The purpose of the parenthetical citation is to lead the reader to an exact item in the bibliography, so the first entry in the bibliography (usually author’s last name, sometimes title if no author is listed) is what is included in the parenthetical citation. Additionally, the exact point (page number) is listed.
Plagiarism is using the words, thoughts, or ideas of someone else without giving credit. Plagiarism can take many forms, and it can be intentional or accidental.
"Along with using someone’s direct words without quotation marks and attribution, plagiarism includes using someone’s thoughts or ideas and representing them as one’s own. For example, if you were to change the wording of a passage, but not credit the source, you are plagiarizing as much as if you used the original words. This presents something of a conundrum: students are required to use the research and writing of others, but such use is limited. In most research assignments, students are encouraged – or even required – to use the research of others, but proper credit must be given.
To ensure that you will give credit appropriately, begin by keeping your research materials organized. There are many note-taking systems available to assist you, but it is essential that you keep track of which ideas came from which sources. After finding good information from a reputable source, you must then integrate that information into your paper. There are several methods of doing this: quotation, paraphrase, and summary." (Talman)
MLA (Modern Language Association) style is most commonly used to write papers and cite sources within the liberal arts and humanities. This resource, updated to reflect the MLA Handbook (8th ed.), offers examples for the general format of MLA research papers, in-text citations, endnotes/footnotes, and the Works Cited page.
Contributors: Tony Russell, Allen Brizee, Elizabeth Angeli, Russell Keck, Joshua M. Paiz, Michelle Campbell, Rodrigo Rodríguez-Fuentes, Daniel P. Kenzie, Susan Wegener, Maryam Ghafoor, Purdue OWL Staff
Last Edited: 2017-06-19 09:55:05
This page provides an example of a Works Cited page in MLA 2016 format.
Dean, Cornelia. "Executive on a Mission: Saving the Planet." The New York Times, 22 May 2007, www.nytimes.com/2007/05/22/science/earth/22ander.html?_r=0. Accessed 12 May 2016.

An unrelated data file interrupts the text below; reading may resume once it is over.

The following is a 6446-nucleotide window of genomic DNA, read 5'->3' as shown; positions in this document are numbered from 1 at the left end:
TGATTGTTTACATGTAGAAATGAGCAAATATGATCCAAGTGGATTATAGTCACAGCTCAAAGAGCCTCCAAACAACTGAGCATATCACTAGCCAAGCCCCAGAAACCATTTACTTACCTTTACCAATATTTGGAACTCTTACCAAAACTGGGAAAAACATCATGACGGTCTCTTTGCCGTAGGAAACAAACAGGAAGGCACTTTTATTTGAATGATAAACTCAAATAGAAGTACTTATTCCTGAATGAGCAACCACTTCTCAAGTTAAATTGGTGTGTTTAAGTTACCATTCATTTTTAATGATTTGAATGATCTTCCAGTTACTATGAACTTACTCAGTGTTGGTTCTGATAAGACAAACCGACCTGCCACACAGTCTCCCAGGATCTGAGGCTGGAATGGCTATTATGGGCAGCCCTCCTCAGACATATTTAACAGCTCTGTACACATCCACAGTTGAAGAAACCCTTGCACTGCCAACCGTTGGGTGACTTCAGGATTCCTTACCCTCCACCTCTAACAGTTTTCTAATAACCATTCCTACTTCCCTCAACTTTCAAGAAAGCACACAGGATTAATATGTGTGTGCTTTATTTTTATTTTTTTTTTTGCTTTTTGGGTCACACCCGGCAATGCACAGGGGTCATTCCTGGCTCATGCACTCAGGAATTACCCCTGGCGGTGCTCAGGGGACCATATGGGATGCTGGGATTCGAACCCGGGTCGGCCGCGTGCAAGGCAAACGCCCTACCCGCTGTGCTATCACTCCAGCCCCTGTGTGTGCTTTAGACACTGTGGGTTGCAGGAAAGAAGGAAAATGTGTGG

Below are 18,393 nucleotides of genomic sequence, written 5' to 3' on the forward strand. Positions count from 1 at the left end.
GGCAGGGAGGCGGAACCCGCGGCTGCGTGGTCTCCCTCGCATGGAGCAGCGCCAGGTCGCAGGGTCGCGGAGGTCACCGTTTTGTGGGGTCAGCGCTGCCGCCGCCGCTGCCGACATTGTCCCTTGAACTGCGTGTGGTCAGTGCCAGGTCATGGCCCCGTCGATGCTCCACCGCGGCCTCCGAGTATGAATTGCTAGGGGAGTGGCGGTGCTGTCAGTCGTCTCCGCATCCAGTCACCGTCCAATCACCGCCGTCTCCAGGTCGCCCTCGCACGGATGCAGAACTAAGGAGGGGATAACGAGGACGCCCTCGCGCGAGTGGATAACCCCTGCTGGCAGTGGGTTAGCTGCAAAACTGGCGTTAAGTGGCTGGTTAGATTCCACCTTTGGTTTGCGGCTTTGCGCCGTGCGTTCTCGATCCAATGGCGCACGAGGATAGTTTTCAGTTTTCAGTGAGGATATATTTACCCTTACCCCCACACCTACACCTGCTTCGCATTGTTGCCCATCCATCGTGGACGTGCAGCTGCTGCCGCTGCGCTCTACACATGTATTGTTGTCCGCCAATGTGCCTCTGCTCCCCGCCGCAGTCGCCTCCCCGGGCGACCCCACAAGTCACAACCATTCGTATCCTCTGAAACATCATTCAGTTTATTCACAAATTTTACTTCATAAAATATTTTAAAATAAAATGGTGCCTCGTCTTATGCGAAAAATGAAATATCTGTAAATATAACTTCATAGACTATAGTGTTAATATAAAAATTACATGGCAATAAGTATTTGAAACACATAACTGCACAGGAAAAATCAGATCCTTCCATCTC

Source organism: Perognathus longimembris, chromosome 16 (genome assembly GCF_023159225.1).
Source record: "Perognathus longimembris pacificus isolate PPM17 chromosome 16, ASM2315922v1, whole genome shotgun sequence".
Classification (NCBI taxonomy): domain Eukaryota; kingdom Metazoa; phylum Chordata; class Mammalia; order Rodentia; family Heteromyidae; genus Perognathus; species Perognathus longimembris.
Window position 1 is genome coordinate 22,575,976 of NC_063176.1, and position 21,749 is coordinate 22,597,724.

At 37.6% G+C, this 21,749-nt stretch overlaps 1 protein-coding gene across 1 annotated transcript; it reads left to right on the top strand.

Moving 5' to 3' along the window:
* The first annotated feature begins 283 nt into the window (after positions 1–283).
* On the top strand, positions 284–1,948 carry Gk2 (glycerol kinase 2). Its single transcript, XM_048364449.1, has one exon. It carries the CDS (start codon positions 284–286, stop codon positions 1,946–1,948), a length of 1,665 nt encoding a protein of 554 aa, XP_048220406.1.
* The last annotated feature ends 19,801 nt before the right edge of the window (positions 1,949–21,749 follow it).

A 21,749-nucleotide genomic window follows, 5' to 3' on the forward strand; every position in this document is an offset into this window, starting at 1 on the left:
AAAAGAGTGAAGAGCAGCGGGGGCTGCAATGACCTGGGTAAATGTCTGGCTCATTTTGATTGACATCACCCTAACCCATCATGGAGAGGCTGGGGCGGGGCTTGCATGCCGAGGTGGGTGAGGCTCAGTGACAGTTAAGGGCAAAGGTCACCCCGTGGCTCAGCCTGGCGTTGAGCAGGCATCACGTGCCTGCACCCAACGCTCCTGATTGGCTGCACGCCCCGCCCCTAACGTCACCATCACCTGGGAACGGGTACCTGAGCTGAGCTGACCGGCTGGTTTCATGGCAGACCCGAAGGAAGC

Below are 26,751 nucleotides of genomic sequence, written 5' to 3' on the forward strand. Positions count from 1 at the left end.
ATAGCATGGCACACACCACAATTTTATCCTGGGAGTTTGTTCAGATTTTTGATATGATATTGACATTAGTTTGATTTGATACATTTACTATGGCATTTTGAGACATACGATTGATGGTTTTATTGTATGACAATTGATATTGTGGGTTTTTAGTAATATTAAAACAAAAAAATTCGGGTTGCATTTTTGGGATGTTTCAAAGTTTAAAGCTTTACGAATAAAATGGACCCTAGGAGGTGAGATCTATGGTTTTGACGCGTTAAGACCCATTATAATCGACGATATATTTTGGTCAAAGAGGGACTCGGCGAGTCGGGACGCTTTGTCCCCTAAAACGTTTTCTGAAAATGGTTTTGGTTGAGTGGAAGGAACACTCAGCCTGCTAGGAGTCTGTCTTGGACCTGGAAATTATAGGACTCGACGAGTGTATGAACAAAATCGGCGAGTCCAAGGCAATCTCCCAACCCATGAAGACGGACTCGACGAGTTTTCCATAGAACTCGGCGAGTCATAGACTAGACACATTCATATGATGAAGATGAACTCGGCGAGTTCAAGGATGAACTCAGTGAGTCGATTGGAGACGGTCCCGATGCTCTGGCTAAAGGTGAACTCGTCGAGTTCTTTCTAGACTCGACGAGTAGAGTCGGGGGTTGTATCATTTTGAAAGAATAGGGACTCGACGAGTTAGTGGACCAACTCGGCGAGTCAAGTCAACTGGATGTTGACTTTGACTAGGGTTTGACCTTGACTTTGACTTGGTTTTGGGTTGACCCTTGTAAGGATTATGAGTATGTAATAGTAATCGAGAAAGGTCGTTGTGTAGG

Ebert, Roger. Review of An Inconvenient Truth, directed by Davis Guggenheim. rogerebert.com, 1 June 2006, www.rogerebert.com/reviews/an-inconvenient-truth-2006. Accessed 15 June 2016.
Gowdy, John. "Avoiding Self-organized Extinction: Toward a Co-evolutionary Economics of Sustainability." International Journal of Sustainable Development and World Ecology, vol. 14, no. 1, 2007, pp. 27-36.
An Inconvenient Truth. Directed by Davis Guggenheim, performances by Al Gore and Billy West, Paramount, 2006.
Leroux, Marcel. Global Warming: Myth Or Reality?: The Erring Ways of Climatology. Springer, 2005.
Milken, Michael, et al. "On Global Warming and Financial Imbalances." New Perspectives Quarterly, vol. 23, no. 4, 2006, p. 63.
Nordhaus, William D. "After Kyoto: Alternative Mechanisms to Control Global Warming." American Economic Review, vol. 96, no. 2, 2006, pp. 31-34.
---. "Global Warming Economics." Science, vol. 294, no. 5545, 9 Nov. 2001, pp. 1283-84, DOI: 10.1126/science.1065007.
Regas, Diane. “Three Key Energy Policies That Can Help Us Turn the Corner on Climate.” Environmental Defense Fund, 1 June 2016, www.edf.org/blog/2016/06/01/3-key-energy-policies-can-help-us-turn-corner-climate. Accessed 19 July 2016.
Revkin, Andrew C. “Clinton on Climate Change.” The New York Times, 17 May 2007, www.nytimes.com/video/world/americas/1194817109438/clinton-on-climate-change.html. Accessed 29 July 2016.
Shulte, Bret. "Putting a Price on Pollution." US News & World Report, vol. 142, no. 17, 14 May 2007, p. 37. Ebsco, Access no: 24984616.
Uzawa, Hirofumi. Economic Theory and Global Warming. Cambridge UP, 2003.